Philosophical critiques will be forthcoming, so stay tuned!
I’ll be doing a Conversation with him, though with no associated public event. So what should I ask?
Hi Tyler, I’m a longtime reader of MR and your more recent books. I enjoyed Stubborn Attachments and was particularly interested in your discussion of the social discount rate. Like you, I’m inclined to think that this rate should be very low, if not zero. But more importantly, I think discounting is the wrong financial metaphor to use when discussing the moral worth of the present vs. the future. Instead, we should look to option pricing theory. As strange as it seems, option theory provides a neat way to unify many of the claims in Stubborn Attachments, and it gives us arguments for other important claims. I’m a mortgage-backed securities trader, so embedded mispriced (or unpriced) optionality is always on my mind.
The key idea is that the total moral worth of the universe has some positively skewed distribution: there are more ways for things to be good than there are for it to be bad. Let’s take this as a given for now; towards the end of this message I explore the consequences of relaxing this assumption. If the moral worth of the universe has a distribution like this, we can draw an analogy to the payout profile of a call option. We can imagine that we own an option on the underlying process that generates historical outcomes.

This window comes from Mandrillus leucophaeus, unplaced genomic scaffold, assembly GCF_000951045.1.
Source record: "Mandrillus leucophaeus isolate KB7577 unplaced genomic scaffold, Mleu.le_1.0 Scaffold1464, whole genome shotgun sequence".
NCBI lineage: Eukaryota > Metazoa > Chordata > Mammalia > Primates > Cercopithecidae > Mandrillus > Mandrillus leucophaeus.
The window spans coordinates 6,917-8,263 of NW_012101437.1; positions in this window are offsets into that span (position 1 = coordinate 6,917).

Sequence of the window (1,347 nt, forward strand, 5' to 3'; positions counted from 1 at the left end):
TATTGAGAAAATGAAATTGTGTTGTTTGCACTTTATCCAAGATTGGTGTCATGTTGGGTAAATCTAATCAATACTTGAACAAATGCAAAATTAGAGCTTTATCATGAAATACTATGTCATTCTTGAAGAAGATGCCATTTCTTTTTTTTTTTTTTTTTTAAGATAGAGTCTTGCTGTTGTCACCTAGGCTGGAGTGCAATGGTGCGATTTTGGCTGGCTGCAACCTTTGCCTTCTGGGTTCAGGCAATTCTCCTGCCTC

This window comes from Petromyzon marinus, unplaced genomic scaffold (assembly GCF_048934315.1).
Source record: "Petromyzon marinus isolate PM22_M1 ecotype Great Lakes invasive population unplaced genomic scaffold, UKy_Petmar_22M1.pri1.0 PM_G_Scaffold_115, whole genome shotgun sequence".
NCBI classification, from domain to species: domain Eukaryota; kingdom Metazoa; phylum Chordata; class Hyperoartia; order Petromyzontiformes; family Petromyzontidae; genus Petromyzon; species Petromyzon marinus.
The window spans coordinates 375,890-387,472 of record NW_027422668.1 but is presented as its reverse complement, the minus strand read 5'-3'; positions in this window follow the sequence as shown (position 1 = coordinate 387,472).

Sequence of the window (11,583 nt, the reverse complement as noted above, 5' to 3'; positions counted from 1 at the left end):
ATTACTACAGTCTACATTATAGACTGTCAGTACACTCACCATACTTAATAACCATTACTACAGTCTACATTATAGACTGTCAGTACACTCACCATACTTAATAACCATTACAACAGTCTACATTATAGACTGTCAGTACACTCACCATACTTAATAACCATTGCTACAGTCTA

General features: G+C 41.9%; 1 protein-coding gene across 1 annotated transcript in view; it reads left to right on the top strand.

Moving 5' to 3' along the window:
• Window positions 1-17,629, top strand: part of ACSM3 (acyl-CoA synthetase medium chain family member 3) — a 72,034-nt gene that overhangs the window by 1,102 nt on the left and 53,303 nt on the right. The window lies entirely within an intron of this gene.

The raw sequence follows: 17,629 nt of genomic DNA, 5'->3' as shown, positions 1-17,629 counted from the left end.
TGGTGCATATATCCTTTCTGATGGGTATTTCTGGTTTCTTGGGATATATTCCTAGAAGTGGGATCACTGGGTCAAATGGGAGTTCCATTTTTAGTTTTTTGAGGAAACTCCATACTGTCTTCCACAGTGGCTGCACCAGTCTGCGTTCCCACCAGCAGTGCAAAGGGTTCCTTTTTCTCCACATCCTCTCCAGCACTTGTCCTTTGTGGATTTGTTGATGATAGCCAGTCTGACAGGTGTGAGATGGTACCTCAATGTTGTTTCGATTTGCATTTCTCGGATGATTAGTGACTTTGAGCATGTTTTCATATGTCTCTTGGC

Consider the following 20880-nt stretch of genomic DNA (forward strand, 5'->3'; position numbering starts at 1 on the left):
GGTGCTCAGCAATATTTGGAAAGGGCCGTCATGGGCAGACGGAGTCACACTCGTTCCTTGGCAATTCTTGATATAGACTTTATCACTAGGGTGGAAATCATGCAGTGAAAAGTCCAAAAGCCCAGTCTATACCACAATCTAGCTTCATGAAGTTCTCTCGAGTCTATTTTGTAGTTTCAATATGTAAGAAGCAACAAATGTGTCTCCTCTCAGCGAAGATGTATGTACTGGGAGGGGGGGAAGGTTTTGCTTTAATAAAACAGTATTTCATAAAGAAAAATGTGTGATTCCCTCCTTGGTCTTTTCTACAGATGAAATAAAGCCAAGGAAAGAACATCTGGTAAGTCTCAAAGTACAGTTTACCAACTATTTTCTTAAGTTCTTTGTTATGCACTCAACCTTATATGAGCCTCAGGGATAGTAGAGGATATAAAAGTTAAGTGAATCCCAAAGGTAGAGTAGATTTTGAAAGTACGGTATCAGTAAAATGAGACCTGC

The first thing to recognize is that there’s a fundamental difference between the value of the option, and the value of the underlying. Translated to moral terms, we should distinguish between the value of present, and the ultimate moral worth of the universe. The former is just one input in calculating the latter, and the latter should be our primary concern. We are only indirectly exposed to the value of the present. We are also exposed to other factors, including the volatility of the historical process, and the social discount rate.